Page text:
As readers we know the historical outcome of the American revolution, specifically that the patriots eventually win the war and that the harsh conditions of slavery continue. How does our point of view add to the suspense?

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Knowing how the Revolutionary War ended contributes to the reader's suspense because it's difficult to understand how Isabel, who allied with the Rebels, could escape slavery and find happiness in a country that continued the horrible practice of slavery after the war.

Isabel joins with the Rebels because they offer...

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Knowing how the Revolutionary War ended contributes to the reader's suspense because it's difficult to understand how Isabel, who allied with the Rebels, could escape slavery and find happiness in a country that continued the horrible practice of slavery after the war.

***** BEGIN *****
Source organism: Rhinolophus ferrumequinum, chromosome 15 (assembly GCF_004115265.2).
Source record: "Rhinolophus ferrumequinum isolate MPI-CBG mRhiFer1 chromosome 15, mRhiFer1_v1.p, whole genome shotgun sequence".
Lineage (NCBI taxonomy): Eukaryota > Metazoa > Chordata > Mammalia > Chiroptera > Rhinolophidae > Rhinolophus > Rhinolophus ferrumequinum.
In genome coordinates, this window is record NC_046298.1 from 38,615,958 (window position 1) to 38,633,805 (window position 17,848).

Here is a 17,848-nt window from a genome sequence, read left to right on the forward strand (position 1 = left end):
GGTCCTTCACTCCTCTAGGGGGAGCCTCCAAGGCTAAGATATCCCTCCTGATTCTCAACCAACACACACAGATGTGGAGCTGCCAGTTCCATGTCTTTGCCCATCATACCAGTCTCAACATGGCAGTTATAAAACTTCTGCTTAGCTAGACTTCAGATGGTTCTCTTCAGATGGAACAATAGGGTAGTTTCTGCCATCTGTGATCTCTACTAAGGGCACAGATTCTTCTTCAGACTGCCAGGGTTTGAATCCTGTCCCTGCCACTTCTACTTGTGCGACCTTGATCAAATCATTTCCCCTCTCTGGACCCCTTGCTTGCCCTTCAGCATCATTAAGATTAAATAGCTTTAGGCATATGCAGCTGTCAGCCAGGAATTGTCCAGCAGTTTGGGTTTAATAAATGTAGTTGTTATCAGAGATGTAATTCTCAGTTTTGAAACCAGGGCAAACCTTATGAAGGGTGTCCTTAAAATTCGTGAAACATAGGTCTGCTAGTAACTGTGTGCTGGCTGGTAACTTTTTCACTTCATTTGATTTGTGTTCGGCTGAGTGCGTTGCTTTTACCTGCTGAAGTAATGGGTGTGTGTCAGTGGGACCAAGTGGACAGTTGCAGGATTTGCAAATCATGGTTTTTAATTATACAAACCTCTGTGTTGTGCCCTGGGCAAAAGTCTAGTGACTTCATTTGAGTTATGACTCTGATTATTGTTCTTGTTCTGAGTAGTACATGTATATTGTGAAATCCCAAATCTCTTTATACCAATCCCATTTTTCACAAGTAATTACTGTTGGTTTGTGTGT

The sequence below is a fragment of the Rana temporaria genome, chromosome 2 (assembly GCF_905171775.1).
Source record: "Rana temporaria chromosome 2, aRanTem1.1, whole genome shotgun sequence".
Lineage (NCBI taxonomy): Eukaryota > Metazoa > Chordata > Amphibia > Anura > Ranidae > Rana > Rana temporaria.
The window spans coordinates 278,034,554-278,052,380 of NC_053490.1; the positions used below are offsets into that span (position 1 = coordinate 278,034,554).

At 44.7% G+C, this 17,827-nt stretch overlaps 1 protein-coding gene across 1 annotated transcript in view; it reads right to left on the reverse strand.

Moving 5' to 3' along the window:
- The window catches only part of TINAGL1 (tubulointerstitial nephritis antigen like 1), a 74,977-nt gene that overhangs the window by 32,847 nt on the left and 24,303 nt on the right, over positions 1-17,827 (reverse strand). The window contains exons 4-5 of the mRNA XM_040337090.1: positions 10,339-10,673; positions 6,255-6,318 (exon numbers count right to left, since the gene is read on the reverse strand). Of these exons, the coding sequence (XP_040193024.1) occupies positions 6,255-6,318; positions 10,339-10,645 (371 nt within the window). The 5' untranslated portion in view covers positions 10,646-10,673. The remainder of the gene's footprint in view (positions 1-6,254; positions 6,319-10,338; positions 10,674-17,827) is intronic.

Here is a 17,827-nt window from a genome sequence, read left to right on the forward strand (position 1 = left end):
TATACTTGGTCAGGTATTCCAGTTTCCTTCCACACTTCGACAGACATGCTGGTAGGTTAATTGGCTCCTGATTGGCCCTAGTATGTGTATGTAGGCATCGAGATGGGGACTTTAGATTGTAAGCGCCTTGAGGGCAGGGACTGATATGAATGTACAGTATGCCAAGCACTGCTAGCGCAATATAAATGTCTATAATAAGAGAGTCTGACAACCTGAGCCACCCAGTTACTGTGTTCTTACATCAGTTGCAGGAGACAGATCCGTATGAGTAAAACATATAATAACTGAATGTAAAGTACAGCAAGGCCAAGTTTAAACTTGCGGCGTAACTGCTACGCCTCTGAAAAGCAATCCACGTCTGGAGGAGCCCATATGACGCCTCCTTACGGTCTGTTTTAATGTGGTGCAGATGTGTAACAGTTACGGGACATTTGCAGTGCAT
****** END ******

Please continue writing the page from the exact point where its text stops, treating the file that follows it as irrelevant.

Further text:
Isabel joins with the Rebels because they offer her the chance to escape slavery if she helps them. She lives with a Loyalist couple, and the Patriots know that she can get information about the British plans from them. She agrees to help them in the hopes that she and her sister will escape.

However, readers familiar with the war know that slavery continues in New York after it's all said and done. The suspense isn't so much about who wins the war but rather about how Isabel can escape her bonds. At the end of the book, her fate is still unclear. Though she and Curzon make it to Jersey, their eventual fate is still unknown. At the very least, she's escaped the Locktons.

It's all about telling a small, personal story inside the larger context of a real historical event. Isabel is interesting to the reader not because they know the fate of the world around her but because they don't know her fate. As the reader empathizes with her and grows to care for her, it's important to them that she's able to find a way out of her life of bondage. Whether she works with the British or the Patriots, readers want Isabel to be free.

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